One only has to do a basic Google search on the term “M2M growth” to see some of the amazing projections that analyst expect for the growth of M2M.  However, we’ve been reading about these projections for a while now, so while M2M has been one of the faster growing segments in the world of communications, it isn’t anywhere near what is expected.

In this two part series, I will look at two key elements:

  • In Part 1, we will look at some of the key reasons why the number of M2M deployments has not yet lived up to its expected potential
  • In Part 2, we will look at what the M2M industry is doing to fuel its growth and what it may need to do in the future.

“We’re not selling chocolate bars”  This is a quote from my business colleague, Richard Hobbs.....and, it is pretty accurate.  The average person easily understands (and can use without much training) most smartphones.  They can easily grasp how having access to key pieces of information (email, directions, etc) can benefit your life by making you more productive.  However, M2M is intimidating to many people.....IT staff, end users and even some carrier salespeople.  Solutions can often involve many moving parts (ranging from sensors that are on-board equipment, local area networks, advanced cellular gateways, not easy to use/integrate middleware packages and integrating into complex systems).  The M2M industry has not done a great job in making things simple, and it has to do better.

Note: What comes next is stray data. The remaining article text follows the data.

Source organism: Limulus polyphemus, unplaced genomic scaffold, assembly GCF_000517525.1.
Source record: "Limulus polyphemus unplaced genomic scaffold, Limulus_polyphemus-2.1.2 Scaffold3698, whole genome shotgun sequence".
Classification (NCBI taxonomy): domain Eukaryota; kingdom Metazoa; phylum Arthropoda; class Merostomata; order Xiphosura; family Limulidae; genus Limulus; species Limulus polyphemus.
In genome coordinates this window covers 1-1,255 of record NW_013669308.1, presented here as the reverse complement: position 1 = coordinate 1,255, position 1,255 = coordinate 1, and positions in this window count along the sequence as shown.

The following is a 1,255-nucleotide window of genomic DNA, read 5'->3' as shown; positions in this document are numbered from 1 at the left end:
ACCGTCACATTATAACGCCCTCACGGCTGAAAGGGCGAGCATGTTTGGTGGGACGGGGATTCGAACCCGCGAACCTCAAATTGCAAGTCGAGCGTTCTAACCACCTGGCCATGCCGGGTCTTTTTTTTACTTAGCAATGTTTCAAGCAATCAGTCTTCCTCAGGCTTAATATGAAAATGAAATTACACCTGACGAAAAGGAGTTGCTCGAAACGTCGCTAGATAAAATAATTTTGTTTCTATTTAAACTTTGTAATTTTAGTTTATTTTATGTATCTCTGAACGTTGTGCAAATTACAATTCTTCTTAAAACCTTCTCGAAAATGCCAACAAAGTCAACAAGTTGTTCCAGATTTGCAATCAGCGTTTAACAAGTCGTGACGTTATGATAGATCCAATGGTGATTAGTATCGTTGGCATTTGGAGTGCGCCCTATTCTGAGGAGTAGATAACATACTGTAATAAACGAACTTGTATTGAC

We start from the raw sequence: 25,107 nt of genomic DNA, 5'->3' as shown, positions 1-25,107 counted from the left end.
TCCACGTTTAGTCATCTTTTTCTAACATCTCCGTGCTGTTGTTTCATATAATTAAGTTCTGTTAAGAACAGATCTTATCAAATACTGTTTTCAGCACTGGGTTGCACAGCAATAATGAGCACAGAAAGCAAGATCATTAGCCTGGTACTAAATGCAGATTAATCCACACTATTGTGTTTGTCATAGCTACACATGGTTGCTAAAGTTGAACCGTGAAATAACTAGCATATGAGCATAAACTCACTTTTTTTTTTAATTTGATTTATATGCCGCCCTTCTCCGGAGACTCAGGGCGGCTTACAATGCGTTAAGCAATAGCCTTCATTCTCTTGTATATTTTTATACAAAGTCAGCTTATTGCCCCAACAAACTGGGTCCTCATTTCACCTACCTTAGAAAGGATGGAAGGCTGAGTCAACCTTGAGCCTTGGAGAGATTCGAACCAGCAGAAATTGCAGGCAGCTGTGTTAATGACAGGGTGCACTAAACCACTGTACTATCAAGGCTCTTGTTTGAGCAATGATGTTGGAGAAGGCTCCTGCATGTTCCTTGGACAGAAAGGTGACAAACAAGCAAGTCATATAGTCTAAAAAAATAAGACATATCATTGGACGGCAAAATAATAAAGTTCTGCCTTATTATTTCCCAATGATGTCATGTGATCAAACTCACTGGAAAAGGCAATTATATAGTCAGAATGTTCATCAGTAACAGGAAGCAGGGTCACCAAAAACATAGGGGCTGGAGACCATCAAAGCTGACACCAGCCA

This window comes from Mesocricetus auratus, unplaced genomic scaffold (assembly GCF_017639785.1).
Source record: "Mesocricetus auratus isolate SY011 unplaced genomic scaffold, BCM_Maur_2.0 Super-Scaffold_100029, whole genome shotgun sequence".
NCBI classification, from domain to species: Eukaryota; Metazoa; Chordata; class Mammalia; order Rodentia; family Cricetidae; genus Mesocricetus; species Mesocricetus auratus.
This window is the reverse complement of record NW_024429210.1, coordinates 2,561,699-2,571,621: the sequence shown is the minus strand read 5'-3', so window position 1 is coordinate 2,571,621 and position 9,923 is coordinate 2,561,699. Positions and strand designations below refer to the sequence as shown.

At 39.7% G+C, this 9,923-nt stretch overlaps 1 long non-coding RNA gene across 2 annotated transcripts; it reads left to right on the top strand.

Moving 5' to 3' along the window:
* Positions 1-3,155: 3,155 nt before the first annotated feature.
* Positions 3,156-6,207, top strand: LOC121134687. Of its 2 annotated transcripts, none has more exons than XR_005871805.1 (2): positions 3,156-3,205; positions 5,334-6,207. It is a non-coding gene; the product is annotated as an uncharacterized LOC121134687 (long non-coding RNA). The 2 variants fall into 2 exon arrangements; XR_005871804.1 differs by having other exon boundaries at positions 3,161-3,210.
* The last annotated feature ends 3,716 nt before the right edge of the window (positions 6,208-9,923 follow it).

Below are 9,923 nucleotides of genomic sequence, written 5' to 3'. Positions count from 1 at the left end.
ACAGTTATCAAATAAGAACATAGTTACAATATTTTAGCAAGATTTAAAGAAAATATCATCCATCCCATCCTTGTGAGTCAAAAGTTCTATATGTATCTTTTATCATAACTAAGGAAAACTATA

Those darn iPhones  This point kind of links to the previous point.  While the M2M industry has not done a great job in making things easy to buy and deploy, the smartphone industry has.  You may ask....why does this matter?  Well, the reason is that the same people who sell M2M solutions are often responsible for selling M2M solutions at many companies.  Which would you rather sell....a more complex solution or one where people line up at the door to buy it without asking any questions while paying full price?  The industry has taken some good strides to solve this by offering some good training on M2M to key people, as well as creating specialized teams who work exclusively on M2M.  This leads into my next point....

Carrier compensation  Out of the many sales courses that I have sat through, one does stand out.  The instructor stood up and wrote “____ = _____” and challenged everyone to fill it in.  His answer was “Reward = behaviour”.  While it was so simple, it was brilliant in its simplicity.  Salespeople are going to find the easiest path to achieving their goals.  For many, their goals revolved around “Checks and ARPU”.  “Checks” refers to an activation of a new subscriber, and for many, it is a bit more complex than it sounds.  Most voice activations were worth “one check”, while many received a “second check” if that same device also had a data plan (such as in the case of most smartphones), making these devices very desirable.  While M2M solutions often involved many devices (so, a lot of “checks”), their ARPU was so low that it often resulted in as little as “1/8 of a check” being awarded, making them much less desirable.  In case you were asking, “what is ARPU?”, this is widely used term that refers to the average revenue per user.  This number is greatly influenced by smartphones, as the ARPU tends to be much higher.  So, while M2M deployments may have had large numbers of device deployed, the actual amount of “checks” and the lower ARPU that they created often worked as a negative to the compensation plans of many carriers.  Moving in a positive direction, most carriers have started to fix this to make these activations more desirable (we’ll go into that more in part 2)